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Molecular imaging in TB: from the bench to the clinic

Molecular imaging in TB: from the bench to the clinic
Molecular imaging in TB: from the bench to the clinic
Despite all efforts, tuberculosis (TB) still constitutes a serious global health threat with 9.4 million new cases and 1.7 million deaths worldwide in 2009 (World Health Organisation,2010). Furthermore, an estimated one third of the worlds’ population is infected with the bacterium responsible, Mycobacterium tuberculosis. The main handicaps in fighting TB include a vaccine which works poorly in the most affected populations, and an arduous treatment regimen, involving a combination of several drugs taken over many months. This is further complicated by the emergence of multi-drug resistant (MDR) and extensively drug-resistant (XDR) M. tuberculosis strains, which require even longer treatment times with less well-tolerated drugs. Eradication of TB will require the development of new drugs and vaccines, alongside improved methods for diagnosis and monitoring treatment efficacy. With the vast burden of disease falling in resource poor settings, the challenge will also be to develop methodologies that can be deployed with minimal investment in infrastructure, maintenance and staff expertise. Recent decades have seen the emergence of the new discipline of molecular imaging. In essence, molecular imaging enables the non-invasive visualisation, characterisation, and quantification of biological processes taking place within intact living subjects, be it a mouse or man (Filippi & Rocca, 2011; Horky & Treves, 2011; Pysz et al., 2010; Sandhu et al., 2010). Imaging has long been applied to managing TB; simple chest x-rays have allowed clinicians to visualise TB in people for over a century (Singh & Nath, 1994). However, the new molecular imaging techniques are revolutionising medical research, with the potential to translate into significant changes in clinical practice. In this chapter we describe the new generation of imaging modalities and how these are being applied to eradicating TB, from the laboratory bench and in to the clinic.
978-953-307-938-7
307-332
INTECH
Andreu, Nuria
7b09fff6-c802-4550-8431-ea03b0041dd1
Elkington, Paul T.G.
60828c7c-3d32-47c9-9fcc-6c4c54c35a15
Wiles, Siouxsie
97ffcab9-e9e8-4771-9940-baef989737d7
Cardona, Pere-Joan
Andreu, Nuria
7b09fff6-c802-4550-8431-ea03b0041dd1
Elkington, Paul T.G.
60828c7c-3d32-47c9-9fcc-6c4c54c35a15
Wiles, Siouxsie
97ffcab9-e9e8-4771-9940-baef989737d7
Cardona, Pere-Joan

Andreu, Nuria, Elkington, Paul T.G. and Wiles, Siouxsie (2012) Molecular imaging in TB: from the bench to the clinic. In, Cardona, Pere-Joan (ed.) Understanding Tuberculosis - Global Experiences and Innovative Approaches to the Diagnosis. INTECH, pp. 307-332. (doi:10.5772/30595).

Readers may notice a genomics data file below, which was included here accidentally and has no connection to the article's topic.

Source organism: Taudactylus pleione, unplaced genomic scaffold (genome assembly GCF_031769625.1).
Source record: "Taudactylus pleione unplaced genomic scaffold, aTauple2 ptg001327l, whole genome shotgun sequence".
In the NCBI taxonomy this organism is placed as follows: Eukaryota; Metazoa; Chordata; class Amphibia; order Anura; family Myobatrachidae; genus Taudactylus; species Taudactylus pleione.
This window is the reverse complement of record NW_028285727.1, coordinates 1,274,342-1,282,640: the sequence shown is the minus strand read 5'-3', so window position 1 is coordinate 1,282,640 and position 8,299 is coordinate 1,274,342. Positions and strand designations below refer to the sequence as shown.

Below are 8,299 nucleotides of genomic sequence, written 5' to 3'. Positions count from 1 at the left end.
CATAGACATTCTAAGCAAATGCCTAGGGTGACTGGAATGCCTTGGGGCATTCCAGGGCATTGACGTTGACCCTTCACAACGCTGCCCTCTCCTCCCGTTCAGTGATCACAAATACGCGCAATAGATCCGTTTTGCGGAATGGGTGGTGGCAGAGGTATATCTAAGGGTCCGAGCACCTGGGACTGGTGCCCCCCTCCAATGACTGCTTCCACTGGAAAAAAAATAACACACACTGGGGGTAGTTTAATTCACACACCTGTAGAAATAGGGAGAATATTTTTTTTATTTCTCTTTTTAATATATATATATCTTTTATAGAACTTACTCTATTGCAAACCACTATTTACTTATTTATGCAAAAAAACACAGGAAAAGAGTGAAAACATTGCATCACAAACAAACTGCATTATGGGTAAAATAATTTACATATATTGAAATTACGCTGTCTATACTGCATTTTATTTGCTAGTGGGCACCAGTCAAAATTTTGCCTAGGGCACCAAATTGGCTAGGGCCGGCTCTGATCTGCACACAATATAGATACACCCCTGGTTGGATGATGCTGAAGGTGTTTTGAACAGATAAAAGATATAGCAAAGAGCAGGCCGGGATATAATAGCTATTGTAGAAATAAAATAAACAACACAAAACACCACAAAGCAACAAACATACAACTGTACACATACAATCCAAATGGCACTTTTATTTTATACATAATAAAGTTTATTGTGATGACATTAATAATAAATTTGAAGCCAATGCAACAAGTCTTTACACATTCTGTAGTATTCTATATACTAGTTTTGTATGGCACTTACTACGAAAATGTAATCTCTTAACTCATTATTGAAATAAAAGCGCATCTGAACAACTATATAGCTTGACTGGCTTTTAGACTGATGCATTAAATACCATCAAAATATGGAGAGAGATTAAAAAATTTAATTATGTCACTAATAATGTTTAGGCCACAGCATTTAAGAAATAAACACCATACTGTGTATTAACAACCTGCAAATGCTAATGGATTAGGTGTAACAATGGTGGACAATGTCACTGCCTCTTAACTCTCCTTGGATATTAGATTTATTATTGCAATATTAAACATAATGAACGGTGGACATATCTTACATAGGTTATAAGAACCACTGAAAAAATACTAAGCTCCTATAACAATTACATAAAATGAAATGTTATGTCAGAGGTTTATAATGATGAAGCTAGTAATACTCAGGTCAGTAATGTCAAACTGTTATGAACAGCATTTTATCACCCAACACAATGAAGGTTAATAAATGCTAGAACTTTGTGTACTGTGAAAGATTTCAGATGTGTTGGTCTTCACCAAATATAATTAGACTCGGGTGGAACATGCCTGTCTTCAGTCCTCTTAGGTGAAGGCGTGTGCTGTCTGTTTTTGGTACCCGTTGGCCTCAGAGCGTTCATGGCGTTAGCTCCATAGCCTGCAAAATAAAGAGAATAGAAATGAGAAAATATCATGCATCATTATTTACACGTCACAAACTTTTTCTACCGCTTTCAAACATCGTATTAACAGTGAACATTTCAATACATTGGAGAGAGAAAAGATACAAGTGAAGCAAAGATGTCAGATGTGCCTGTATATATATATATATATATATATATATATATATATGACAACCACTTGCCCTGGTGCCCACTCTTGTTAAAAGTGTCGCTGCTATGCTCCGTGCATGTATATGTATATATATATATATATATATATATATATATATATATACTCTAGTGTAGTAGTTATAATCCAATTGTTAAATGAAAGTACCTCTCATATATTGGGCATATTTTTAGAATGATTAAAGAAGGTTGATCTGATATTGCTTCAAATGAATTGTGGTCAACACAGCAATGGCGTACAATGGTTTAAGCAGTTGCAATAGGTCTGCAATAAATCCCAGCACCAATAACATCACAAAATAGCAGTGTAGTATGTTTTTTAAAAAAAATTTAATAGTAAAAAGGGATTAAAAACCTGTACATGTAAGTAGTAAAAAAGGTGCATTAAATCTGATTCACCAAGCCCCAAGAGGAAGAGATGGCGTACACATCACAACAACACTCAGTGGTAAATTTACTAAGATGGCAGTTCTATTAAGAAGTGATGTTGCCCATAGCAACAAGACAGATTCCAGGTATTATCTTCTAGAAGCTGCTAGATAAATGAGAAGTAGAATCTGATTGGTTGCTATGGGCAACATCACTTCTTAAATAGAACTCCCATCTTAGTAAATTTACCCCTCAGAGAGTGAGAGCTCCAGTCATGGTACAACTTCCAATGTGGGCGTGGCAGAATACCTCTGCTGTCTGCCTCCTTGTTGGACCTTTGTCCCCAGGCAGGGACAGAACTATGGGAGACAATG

Record type: Book Section

Abstract

Despite all efforts, tuberculosis (TB) still constitutes a serious global health threat with 9.4 million new cases and 1.7 million deaths worldwide in 2009 (World Health Organisation,2010). Furthermore, an estimated one third of the worlds’ population is infected with the bacterium responsible, Mycobacterium tuberculosis. The main handicaps in fighting TB include a vaccine which works poorly in the most affected populations, and an arduous treatment regimen, involving a combination of several drugs taken over many months. This is further complicated by the emergence of multi-drug resistant (MDR) and extensively drug-resistant (XDR) M. tuberculosis strains, which require even longer treatment times with less well-tolerated drugs. Eradication of TB will require the development of new drugs and vaccines, alongside improved methods for diagnosis and monitoring treatment efficacy. With the vast burden of disease falling in resource poor settings, the challenge will also be to develop methodologies that can be deployed with minimal investment in infrastructure, maintenance and staff expertise. Recent decades have seen the emergence of the new discipline of molecular imaging. In essence, molecular imaging enables the non-invasive visualisation, characterisation, and quantification of biological processes taking place within intact living subjects, be it a mouse or man (Filippi & Rocca, 2011; Horky & Treves, 2011; Pysz et al., 2010; Sandhu et al., 2010). Imaging has long been applied to managing TB; simple chest x-rays have allowed clinicians to visualise TB in people for over a century (Singh & Nath, 1994). However, the new molecular imaging techniques are revolutionising medical research, with the potential to translate into significant changes in clinical practice. In this chapter we describe the new generation of imaging modalities and how these are being applied to eradicating TB, from the laboratory bench and in to the clinic.

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More information

Published date: 15 February 2012
Organisations: Clinical & Experimental Sciences

Identifiers

Local EPrints ID: 355603
URI: https://eprints.soton.ac.uk/id/eprint/355603
ISBN: 978-953-307-938-7
PURE UUID: 0f9bb701-a5f5-402f-b02c-bfd5bb3246e5
ORCID for Paul T.G. Elkington: ORCID iD orcid.org/0000-0003-0390-0613

Catalogue record

Date deposited: 04 Sep 2013 08:38
Last modified: 06 Jun 2018 12:28

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